Real Facts. Real People. Testimonial XII

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The fear of no choices

My most emotionally charged experience before abortion was legal was not when I needed to have an abortion, but feared that I might be pregnant and that, without choices, this would take away all that I had planned for myself.  

I was the oldest of four siblings in a poor family with an abusive alcoholic father and a substance addicted brother.  My father’s rages made home a constant battlefield, and I watched my mother steadily worn down until her death trying to keep things together. I vowed my life would not be like hers.  I worked hard in school as I saw education as the way to gain control of my life, and have choices my mom did not have.   

I was a junior in college in 1965. It was right before finals, and I thought I was pregnant. Birth control had been for my boyfriend to withdraw before ejaculation, an unreliable method.  

The thought of being pregnant made me freeze emotionally. I needed to study, and a slew of papers were due, but I couldn’t concentrate. I did not want to have a child or get married. And I certainly did not want to leave school.  I thought that this was the end of my life as I had planned it, and that I would wind up just like my mother. A friend suggested a doctor, who told me, to my great relief, that I was not pregnant, but merely late. The doctor prescribed birth control pills for me, even though it was illegal for him to do so for non-married women.  

A few years later, I joined Redstockings, the first feminist group to hold militant actions demanding abortion rights. In 1969, we planned to disrupt an all-male panel speaking as ‘experts’ on abortion. Our message was that women were the experts on abortion and everything concerning our bodies. Our members who had abortions would tell what they had to go through them. I volunteered to testify on my experience of fearing that I was pregnant at a crucial time in my life, and how not having body autonomy could have permanent derailed by life plans.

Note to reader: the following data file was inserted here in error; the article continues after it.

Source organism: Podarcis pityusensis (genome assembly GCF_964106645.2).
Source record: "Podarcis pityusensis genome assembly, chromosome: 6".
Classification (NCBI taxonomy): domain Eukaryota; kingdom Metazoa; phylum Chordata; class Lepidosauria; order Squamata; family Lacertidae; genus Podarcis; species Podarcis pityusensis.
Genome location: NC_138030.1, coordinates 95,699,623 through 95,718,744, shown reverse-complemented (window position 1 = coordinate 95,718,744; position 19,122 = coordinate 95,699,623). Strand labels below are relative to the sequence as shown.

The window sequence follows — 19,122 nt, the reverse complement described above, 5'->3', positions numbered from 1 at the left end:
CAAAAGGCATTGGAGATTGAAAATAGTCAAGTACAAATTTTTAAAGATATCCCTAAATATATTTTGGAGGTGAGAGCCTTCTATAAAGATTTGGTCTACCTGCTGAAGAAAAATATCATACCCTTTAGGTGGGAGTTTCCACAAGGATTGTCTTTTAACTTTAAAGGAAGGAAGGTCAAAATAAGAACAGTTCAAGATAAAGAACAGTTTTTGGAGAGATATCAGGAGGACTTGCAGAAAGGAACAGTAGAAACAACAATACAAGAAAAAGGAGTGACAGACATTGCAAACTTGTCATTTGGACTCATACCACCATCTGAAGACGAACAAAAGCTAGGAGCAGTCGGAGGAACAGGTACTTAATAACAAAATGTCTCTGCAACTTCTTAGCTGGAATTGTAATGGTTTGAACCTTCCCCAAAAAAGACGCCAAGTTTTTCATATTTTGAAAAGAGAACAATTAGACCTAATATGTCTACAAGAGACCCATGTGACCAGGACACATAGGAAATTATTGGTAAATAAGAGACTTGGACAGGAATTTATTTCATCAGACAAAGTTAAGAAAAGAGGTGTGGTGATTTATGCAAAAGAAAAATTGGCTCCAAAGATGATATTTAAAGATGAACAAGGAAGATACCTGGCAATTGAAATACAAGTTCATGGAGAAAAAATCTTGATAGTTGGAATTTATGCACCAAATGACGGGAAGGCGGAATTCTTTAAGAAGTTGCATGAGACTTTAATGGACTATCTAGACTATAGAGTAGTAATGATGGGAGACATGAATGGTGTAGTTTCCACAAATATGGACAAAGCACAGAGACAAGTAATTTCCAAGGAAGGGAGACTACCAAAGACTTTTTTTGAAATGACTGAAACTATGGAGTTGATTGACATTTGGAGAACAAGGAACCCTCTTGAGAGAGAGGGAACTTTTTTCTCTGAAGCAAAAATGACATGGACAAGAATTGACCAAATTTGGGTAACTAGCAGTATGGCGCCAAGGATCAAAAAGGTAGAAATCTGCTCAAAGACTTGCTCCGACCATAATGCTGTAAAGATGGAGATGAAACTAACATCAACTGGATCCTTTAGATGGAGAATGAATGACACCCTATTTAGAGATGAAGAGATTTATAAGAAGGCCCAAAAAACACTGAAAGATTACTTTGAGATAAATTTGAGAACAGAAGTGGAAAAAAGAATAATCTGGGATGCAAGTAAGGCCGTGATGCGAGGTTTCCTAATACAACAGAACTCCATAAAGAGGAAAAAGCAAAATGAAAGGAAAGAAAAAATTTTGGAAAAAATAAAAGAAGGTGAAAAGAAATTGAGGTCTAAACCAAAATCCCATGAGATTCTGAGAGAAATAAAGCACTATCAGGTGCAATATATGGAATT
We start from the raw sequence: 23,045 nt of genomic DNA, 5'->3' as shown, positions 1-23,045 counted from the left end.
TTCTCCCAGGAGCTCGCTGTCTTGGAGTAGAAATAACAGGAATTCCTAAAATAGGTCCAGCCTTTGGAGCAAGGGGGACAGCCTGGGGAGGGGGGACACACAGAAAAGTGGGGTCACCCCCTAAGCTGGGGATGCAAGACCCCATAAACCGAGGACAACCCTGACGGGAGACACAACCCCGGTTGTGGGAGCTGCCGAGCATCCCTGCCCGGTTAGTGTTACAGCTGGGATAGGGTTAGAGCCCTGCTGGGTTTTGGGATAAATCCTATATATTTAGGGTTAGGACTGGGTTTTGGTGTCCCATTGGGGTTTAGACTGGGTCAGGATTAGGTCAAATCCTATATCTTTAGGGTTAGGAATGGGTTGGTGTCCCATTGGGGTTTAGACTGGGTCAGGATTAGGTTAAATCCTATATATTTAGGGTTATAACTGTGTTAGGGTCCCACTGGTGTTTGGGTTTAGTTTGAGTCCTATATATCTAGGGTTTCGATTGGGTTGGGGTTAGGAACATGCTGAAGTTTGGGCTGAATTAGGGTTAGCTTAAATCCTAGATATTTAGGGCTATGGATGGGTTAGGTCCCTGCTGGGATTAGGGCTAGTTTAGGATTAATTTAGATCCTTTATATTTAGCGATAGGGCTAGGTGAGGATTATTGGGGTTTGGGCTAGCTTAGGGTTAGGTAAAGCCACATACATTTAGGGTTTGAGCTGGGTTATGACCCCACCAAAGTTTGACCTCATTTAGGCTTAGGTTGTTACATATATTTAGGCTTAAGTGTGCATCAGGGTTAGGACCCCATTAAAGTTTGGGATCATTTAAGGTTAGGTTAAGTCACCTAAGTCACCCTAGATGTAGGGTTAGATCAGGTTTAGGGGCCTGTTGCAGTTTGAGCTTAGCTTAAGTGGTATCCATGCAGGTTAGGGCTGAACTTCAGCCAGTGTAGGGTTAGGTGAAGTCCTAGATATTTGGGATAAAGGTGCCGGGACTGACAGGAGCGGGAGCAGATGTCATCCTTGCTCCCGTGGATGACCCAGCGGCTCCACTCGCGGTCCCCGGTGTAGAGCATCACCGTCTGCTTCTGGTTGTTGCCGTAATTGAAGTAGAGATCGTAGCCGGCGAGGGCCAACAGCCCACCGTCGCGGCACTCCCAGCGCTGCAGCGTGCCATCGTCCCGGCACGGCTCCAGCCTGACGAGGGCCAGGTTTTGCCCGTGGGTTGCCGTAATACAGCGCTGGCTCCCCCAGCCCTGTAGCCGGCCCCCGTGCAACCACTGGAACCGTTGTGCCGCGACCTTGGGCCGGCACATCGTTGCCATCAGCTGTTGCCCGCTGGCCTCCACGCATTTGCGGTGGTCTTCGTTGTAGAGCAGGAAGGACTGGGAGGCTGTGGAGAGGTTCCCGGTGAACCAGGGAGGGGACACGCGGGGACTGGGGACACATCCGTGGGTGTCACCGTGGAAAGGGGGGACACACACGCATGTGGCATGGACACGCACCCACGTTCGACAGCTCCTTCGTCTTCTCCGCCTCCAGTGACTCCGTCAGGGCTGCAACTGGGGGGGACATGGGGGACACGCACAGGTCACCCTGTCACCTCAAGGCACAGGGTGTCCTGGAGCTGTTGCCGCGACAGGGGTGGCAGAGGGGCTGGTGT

That day, we walked on the stage, right in front of the panel, and gave our expert testimony.  It was my turn. I was in the middle of speaking when someone turned off all the lights in the auditorium in an attempt to get us to leave.  Facing total darkness, I stopped. Then from the audience that had come to hear the so-called “experts,” people shouted “speak” and “tell us what you have to say.” So I did.  As I finished the house lights were turned back on. It was my first time speaking publicly.

I had two abortions. The first was in 1970 in New York, right after the procedure was legalized there. I became pregnant because the doctor who advised me on birth control methods, and inserted my IUD, neglected to tell me that there was a high rate of IUD failure in women who had not given birth.  I was living in Wisconsin, but was able to borrow the money to make the trip to New York for the procedure. The clinic waiting room was filled with frightened and desperate women who had come from around the country.

My second abortion was in 1975, two years after abortion was legalized nationally. It was an aspirator abortion, with no cutting, and was very easy. Having discussed abortion with women activists, I knew abortions were normal, and having access to it gave women autonomy over our lives. After evaluating my life circumstances, I made my two decisions to abort decisively, and never had any regrets.

Joyce C. New York, NY